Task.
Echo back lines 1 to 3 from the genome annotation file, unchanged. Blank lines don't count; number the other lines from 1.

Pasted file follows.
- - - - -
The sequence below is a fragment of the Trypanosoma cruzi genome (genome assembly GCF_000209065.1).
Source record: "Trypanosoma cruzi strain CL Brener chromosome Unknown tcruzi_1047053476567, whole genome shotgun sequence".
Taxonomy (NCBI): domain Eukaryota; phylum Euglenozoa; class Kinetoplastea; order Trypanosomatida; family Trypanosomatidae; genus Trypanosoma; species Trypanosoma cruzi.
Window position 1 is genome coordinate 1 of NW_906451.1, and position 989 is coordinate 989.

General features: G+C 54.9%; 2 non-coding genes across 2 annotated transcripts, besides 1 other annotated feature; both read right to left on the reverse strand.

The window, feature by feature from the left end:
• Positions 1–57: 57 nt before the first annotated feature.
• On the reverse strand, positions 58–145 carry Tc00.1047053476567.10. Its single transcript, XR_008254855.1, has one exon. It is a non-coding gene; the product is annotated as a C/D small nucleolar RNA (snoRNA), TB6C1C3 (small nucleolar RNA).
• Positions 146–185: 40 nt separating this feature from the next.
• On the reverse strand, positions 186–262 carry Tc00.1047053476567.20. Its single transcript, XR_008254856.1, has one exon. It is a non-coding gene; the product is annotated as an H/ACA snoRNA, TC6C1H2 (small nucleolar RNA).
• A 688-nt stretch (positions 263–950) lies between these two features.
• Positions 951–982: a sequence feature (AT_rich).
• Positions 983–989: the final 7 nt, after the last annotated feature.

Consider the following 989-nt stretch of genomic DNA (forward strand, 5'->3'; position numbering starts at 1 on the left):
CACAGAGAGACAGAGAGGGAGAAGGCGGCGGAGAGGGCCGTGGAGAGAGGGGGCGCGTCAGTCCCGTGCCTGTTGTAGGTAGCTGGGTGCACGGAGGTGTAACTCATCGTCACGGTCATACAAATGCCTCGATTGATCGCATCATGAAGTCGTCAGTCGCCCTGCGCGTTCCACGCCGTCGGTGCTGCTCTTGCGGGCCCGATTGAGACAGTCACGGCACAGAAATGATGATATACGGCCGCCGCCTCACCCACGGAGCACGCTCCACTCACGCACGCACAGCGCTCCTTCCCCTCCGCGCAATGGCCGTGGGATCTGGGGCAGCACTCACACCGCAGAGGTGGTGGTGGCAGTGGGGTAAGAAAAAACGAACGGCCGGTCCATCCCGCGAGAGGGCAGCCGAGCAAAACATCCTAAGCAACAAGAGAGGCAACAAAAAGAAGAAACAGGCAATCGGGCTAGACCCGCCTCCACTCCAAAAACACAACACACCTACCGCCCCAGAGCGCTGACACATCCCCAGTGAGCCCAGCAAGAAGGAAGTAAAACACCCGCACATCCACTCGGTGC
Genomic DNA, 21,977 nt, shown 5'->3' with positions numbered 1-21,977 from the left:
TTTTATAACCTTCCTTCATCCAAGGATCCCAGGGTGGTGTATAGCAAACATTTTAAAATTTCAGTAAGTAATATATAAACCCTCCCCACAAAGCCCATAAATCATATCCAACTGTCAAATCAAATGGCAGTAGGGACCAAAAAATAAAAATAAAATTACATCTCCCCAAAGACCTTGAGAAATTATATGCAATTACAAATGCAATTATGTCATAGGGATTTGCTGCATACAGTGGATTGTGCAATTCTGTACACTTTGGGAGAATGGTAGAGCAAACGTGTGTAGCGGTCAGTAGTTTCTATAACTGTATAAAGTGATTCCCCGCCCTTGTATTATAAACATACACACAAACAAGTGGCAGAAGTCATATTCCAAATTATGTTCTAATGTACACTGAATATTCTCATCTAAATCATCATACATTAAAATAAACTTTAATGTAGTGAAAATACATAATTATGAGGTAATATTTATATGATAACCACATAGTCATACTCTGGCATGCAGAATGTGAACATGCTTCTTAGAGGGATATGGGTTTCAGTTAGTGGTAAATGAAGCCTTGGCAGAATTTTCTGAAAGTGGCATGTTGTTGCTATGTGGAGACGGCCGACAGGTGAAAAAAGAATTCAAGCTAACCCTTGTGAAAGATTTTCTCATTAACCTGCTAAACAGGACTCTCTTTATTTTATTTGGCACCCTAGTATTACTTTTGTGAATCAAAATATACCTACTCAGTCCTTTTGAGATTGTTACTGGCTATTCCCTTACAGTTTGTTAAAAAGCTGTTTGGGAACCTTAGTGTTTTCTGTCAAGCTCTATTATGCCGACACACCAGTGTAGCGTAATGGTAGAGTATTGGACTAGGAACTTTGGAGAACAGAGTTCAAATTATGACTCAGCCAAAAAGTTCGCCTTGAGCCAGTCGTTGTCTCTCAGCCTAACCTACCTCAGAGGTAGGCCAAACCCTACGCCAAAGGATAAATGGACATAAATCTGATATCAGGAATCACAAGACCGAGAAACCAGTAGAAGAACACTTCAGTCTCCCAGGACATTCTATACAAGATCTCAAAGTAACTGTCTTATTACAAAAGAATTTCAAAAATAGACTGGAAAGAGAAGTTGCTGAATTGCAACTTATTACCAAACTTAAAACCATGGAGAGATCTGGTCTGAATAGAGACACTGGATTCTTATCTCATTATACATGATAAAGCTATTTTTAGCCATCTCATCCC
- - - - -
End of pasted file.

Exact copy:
The sequence below is a fragment of the Trypanosoma cruzi genome (genome assembly GCF_000209065.1).
Source record: "Trypanosoma cruzi strain CL Brener chromosome Unknown tcruzi_1047053476567, whole genome shotgun sequence".
Taxonomy (NCBI): domain Eukaryota; phylum Euglenozoa; class Kinetoplastea; order Trypanosomatida; family Trypanosomatidae; genus Trypanosoma; species Trypanosoma cruzi.